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    Free Italian recipes  RECIPE TITLE "Pasta and Chick Pea Soup (Pasta e Ceci) "
    recipe excerpted from Patricia Wells' Trattoria: Simple and Robust Fare Inspired by the Small Family Restaurants of Italy © by Patricia Wells

    ... more great recipes from Patricia Wells on our GREAT CHEFS page!

    yields Yield: 8 to 10 servings time--- difficulty easy

    The Italians are great soup eaters, and one of the truly classic trattoria soups is this simple blend of chick peas — also known as garbanzo beans — simmered in an aromatic broth, punctuated by bits of pasta, and seasoned at table with best-quality olive oil. The soup should be thick and porridge-like, almost thick enough to hold a spoon upright! Since it's so rich, serve it in small portions, accompanied, at most, by a green salad or simple grilled poultry or fish. It's also a great treat when preceded by a platter of raw vegetables dipped in olive oil, just as I sampled one spring evening at Trattoria Omero, a lively spot with a marvelous view of the hills of Florence. Some foods are simply an excuse for eating something else, and I often think of this golden, harvest-like soup as an excuse for garlic and oil, two favorite foods that always put me in a happy frame of mind.


    3 cups (1 pound; 500 g) dried chick peas (garbanzo beans)
    3 tablespoons extra-virgin olive oil
    1 medium onion, diced
    1 medium carrot, diced
    1 rib celery, thinly sliced
    4 plump fresh garlic cloves, crushed
    Several sprigs of fresh parsley, sprigs of sage, bay leaves, and celery leaves, tied in a bundle with cotton twine
    2 to 3 quarts (2 to 3 l) cold water
    Fine sea salt to taste
    1/2cup (3 ounces; 90 g) tiny dried Italian pasta, such as ditalini, broken spaghetti, or tiny elbow macaroni
    Extra-virgin olive oil, for the table


    * Rinse and drain the chick peas, pickingthem over to remove any pebbles. Place the chick peas in a large bowl, add boiling water to cover, and set aside for 1 hour. Drain and rinse the chick peas, discarding the water. Set aside.
    * In a 6-quart (6-1) heavy-bottomed stockpot, combine the olive oil, onion, carrot, celery, garlic, and the herb bundle, and stir to coat with the oil. Cook over moderate heat until the vegetables are fragrant and soft, about 5 minutes. Add the chick peas, stir to coat with oil, and cook for 1 minute more. Add 2 quarts (2 l) water and stir. Cover, bring to a simmer over moderate heat, and simmer for 1 hour. Add the salt and continue simmering until the chick peas are tender, about 1 hour more, stirring from time to time to make sure they are not sticking to the bottom of the stockpot. Add additional water if the soup becomes too thick. (Cooking time will vary according to the freshness of the chick peas.)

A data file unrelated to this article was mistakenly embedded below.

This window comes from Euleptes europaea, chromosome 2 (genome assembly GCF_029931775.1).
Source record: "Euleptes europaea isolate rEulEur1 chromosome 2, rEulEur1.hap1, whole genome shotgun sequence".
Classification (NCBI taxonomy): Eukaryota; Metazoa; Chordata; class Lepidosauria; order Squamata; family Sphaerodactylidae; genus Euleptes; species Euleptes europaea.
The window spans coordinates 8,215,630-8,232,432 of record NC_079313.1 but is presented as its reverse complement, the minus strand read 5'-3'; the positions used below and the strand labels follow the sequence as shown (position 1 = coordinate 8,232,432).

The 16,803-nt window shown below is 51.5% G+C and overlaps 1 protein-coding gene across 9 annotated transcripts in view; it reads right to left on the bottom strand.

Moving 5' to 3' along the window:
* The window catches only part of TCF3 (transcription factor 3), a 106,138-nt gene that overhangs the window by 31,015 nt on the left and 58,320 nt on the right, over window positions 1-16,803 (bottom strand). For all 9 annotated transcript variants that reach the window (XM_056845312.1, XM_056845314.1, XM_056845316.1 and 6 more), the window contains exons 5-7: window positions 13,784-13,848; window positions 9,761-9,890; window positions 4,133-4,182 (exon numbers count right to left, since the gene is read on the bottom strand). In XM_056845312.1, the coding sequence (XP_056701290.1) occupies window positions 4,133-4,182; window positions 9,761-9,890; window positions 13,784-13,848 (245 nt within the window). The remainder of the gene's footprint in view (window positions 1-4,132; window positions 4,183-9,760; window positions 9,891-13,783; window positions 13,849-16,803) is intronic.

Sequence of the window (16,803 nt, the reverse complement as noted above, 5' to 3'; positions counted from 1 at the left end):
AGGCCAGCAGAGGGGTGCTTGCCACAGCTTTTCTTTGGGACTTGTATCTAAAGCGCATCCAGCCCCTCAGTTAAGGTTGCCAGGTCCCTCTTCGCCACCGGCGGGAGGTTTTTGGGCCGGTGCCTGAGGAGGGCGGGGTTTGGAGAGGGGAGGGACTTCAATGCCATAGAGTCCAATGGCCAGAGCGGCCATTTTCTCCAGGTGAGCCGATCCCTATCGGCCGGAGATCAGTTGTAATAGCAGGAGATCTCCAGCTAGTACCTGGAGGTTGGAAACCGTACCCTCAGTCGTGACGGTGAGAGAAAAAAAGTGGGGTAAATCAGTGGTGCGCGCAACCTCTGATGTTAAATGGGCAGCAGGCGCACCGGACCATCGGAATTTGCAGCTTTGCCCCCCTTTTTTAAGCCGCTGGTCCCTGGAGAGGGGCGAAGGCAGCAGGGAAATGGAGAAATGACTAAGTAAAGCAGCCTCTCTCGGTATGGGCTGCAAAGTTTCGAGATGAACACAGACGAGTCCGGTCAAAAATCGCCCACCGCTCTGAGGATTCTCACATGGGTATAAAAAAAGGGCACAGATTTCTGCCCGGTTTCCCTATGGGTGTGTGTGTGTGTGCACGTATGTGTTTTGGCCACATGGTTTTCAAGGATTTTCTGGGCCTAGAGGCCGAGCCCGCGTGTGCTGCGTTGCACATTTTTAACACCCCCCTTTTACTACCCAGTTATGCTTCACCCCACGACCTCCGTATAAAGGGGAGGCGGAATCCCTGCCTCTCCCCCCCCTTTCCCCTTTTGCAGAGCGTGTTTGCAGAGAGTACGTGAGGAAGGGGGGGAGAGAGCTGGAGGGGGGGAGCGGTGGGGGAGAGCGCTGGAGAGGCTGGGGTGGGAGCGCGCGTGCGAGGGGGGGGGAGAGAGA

* Remove and discard the herb bundle. Using an immersion mixer, roughly purée the soup directly in the stockpot. (Alternatively, pass the soup through the coarse blade of a food mill or purée in batches in a food processor, and return it to the stockpot.) The soup should have a creamy, but not totally smooth, consistency. It should be very thick, almost porridge-like. Season with salt to taste. Add the pasta, stir, and cook just until the pasta is tender, about 10 minutes more, stirring frequently to keep the pasta from sticking. Taste for seasoning.
    * To serve, ladle the soup — piping hot — into warmed shallow soup bowls. Pass a cruet of extra-virgin olive oil, drizzling a swirl of oil directly into each bowl of soup. (The soup, of course, may be reheated several times over a period of several days. If it thickens, simply thin with water each time you reheat the soup.)

    © Patricia Wells

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